Suffolk smog still worst in state, Lung Association report finds

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Suffolk County has the worst smog in the state, but it's also among the cleanest when it comes to soot, according to a report released Wednesday by the American Lung Association.

Suffolk received its 15th consecutive "F" for ozone pollution -- the primary ingredient in smog -- in the group's annual State of the Air report.

"Unfortunately, Suffolk County has had the dubious distinction of having the worst ozone in the state for many years now," said Michael Seilback, vice president for public policy and communications at the American Lung Association of the Northeast.

The group's air quality grades are based on three years of monitoring data on ozone and particle pollution compiled by the U.S. Environmental Protection Agency.

Ozone is created in the atmosphere when vehicle and other emissions react with sunlight, while soot is made up of tiny particles of ash, diesel exhaust, aerosols and other materials. Both can cause health problems for those who breathe it, and both can exacerbate conditions such as asthma.

"Exposure to ozone can absolutely damage the lung," said Dr. Harry Steinberg, acting chief of the division of pulmonary critical care and sleep medicine for the North Shore-LIJ Health System.

From 2010 to 2012, Suffolk had 31 days during which high ozone levels made the air unhealthy for people with sensitivities, and three days when the air was unhealthy for everybody, the report found. The county had the highest weighted average for ozone in the state.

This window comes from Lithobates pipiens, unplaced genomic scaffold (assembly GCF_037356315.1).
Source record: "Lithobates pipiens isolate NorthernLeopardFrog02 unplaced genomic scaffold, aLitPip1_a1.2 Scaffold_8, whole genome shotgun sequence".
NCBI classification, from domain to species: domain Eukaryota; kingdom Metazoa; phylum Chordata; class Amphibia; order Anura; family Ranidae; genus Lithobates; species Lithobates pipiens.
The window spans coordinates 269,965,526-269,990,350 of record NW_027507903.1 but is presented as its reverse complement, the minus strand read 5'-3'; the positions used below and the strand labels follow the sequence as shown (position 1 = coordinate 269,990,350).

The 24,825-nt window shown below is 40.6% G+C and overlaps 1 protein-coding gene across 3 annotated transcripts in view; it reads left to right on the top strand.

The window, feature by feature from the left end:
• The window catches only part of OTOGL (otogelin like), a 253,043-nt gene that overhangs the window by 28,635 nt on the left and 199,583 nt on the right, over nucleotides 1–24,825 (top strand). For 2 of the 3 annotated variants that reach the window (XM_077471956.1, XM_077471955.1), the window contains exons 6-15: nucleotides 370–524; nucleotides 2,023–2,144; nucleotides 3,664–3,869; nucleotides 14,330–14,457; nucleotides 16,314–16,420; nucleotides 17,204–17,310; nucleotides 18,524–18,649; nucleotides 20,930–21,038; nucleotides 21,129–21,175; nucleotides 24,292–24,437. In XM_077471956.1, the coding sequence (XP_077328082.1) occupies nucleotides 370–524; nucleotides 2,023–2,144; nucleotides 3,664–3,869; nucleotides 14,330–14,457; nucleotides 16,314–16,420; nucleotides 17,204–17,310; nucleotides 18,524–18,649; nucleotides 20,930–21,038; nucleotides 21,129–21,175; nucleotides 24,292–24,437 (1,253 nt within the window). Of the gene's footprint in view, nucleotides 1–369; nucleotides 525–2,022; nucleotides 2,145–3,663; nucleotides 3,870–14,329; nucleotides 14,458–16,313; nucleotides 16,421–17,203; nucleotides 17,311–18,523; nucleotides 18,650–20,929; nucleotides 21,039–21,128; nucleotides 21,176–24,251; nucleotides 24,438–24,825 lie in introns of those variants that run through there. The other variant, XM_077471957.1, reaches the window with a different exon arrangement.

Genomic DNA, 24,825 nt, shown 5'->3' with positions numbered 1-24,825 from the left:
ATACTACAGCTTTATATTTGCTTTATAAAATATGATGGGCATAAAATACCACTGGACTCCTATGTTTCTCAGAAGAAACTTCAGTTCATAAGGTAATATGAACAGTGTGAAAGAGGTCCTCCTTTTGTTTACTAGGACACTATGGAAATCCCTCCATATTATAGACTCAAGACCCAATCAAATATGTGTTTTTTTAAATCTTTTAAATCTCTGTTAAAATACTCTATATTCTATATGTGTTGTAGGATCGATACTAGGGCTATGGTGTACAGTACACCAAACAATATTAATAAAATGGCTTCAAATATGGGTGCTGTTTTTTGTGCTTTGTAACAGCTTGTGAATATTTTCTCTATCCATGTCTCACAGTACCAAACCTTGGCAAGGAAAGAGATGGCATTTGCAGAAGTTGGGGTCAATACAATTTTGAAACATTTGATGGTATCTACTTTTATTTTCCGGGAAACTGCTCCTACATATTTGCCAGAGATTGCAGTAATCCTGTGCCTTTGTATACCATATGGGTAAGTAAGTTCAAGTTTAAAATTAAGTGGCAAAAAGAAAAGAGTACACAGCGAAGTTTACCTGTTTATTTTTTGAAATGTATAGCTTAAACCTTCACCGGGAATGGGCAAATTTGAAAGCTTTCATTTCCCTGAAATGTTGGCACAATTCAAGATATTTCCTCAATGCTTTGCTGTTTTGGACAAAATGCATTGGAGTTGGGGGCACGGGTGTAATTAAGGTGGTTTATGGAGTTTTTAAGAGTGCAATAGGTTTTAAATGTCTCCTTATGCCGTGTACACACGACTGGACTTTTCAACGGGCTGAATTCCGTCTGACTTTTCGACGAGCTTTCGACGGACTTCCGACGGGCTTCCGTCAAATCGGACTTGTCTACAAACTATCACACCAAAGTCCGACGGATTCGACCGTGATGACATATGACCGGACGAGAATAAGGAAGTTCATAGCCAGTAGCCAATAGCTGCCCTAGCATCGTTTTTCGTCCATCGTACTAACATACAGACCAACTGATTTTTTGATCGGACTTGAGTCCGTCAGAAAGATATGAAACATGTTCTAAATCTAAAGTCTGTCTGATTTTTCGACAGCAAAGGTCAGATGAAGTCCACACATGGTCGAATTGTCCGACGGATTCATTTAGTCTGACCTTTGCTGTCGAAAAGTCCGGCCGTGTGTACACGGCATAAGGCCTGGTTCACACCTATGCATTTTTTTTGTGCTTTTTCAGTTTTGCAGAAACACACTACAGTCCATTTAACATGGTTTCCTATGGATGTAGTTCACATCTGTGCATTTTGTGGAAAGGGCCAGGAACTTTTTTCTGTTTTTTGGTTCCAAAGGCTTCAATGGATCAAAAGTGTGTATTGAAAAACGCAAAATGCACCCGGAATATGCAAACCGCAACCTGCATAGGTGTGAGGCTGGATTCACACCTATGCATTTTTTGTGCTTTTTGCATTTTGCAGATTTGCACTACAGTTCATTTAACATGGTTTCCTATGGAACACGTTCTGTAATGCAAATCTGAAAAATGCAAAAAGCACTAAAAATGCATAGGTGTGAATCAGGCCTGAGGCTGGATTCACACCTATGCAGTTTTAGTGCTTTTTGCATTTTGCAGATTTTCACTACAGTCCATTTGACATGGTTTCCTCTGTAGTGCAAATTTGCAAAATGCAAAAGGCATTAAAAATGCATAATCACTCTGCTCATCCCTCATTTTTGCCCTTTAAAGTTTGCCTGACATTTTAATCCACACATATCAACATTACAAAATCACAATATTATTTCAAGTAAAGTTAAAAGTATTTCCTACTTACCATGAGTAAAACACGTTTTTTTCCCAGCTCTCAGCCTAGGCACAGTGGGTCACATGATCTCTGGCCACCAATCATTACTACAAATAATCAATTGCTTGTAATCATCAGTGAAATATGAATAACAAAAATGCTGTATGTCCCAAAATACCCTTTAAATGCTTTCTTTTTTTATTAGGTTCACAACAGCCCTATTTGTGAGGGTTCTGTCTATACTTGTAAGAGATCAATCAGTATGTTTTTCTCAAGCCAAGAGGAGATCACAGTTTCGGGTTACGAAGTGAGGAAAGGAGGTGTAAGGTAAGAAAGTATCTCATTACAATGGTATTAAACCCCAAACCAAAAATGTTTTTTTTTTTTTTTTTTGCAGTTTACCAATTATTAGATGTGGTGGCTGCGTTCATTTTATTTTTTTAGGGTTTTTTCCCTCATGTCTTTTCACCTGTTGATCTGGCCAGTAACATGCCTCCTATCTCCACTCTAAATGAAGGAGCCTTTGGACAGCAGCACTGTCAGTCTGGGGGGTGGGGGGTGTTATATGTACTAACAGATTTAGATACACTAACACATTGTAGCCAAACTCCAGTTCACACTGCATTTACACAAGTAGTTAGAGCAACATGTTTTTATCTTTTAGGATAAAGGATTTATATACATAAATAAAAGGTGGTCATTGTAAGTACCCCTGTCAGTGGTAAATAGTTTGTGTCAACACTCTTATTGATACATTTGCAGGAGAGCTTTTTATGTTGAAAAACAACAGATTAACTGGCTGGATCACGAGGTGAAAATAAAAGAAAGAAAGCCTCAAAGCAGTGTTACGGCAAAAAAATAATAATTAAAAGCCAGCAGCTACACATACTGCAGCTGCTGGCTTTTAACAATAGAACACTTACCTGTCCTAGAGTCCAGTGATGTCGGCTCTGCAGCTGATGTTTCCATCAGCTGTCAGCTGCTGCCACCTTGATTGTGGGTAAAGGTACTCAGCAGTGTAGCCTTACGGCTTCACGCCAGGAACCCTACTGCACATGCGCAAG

Seilback said much of Suffolk's smog isn't generated locally. Emissions from power plants and other sources in the Midwest follow wind patterns, pushing pollution into the New York metropolitan area, he said.

That phenomenon was the subject of a U.S. Supreme Court ruling handed down Tuesday that allowed the EPA to regulate pollution that begins in one state but reaches another.

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Nassau County did not receive an ozone grade in the report because it does not monitor for the pollutant, according to the group.

But neighboring Queens County, which does monitor for ozone, also received an "F." Said Seilback: "We could look to the west and east, and know that air pollution doesn't stop at the county boundary."

Suffolk was one of six counties that received an "A" for its low levels of soot.

Nassau did not receive a grade on short-term particle pollution this year because of incomplete data, the group said.

The county received an "A" last year.

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The state Department of Environmental Conservation issued a statement Tuesday saying that the entire state has met federal standards on particulate matter, while the New York metropolitan area has significantly reduced its levels of the pollution.

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